A recent study of objects lost down the drains in the bathhouses of the Roman Empire reveals that the lavish pools were a rollicking center of social interaction and ladies of the era couldn’t resist wearing their finery in the water. Among the items discovered in the drains were decorative hairpins, beads, brooches, pendants and intaglios (engraved gems).
This Roman intaglio dating from A.D. 212 and held in the treasury of the Sainte-Chapelle in Paris is similar to the intaglios found in Roman bath drains.
Archaeologist Alissa Whitmore studied objects recovered from 11 public baths in Italy, Portugal, Switzerland, Germany and Britain, all dating from the first to fourth centuries, and concluded that these often-lavish pools were far more than places to get clean.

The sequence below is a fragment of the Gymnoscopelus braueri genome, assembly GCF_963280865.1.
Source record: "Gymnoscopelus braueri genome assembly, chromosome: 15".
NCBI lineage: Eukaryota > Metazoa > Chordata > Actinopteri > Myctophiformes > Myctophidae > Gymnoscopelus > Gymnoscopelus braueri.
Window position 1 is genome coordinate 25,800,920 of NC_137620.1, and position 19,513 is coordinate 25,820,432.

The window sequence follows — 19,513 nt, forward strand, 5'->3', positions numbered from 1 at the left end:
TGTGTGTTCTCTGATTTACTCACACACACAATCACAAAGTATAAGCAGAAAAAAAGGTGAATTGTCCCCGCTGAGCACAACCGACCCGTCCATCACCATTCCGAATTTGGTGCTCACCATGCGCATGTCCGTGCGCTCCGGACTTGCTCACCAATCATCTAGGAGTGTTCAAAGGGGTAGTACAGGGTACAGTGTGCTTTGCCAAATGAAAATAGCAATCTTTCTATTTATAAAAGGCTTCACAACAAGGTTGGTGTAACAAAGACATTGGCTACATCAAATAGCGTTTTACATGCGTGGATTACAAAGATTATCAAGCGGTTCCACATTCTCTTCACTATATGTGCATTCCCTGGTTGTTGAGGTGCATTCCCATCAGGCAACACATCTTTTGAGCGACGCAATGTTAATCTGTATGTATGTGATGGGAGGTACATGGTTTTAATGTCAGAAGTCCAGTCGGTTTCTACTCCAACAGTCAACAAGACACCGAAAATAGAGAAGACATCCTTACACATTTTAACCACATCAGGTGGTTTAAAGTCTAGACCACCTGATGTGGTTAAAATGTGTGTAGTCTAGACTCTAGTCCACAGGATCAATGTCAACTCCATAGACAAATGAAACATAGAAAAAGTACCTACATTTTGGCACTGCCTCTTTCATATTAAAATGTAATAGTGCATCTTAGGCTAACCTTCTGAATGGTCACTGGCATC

“It was really a place to see and be seen,” the doctoral candidate in archaeology at the University of Iowa told Smithsonianmag.com. “It makes sense that even if you had to take off your fancy clothes, you would still show off your status through your fancy jewelry.”
Whitmore surmised that dips into hot or cold bathhouse water could have loosened jewelry adhesives and caused metal settings to expand and contract. As a result, some high-style Romans emerged from their leisurely baths minus their fine jewelry.
There also could have been a more practical reason for the bath bling. “Bathers may have held onto their jewelry in the pools to prevent the valuables from being stolen,” Whitmore said.
Vanity items found in the bathhouse drains included perfume vials, nail cleaners, tweezers and flasks for holding oils. Bathers were clearly allowed to eat snacks in the pool as Whitmore found an abundance of plates, cups, mussel shells and animal bones in the drains. Some less-expected finds included teeth and scalpels, which led Whitmore to wonder if dental work and medical procedures were performed in the bathhouses, as well.
Intaglio credit: Marie-Lan Nguyen. Roman bath credit: Flyin Z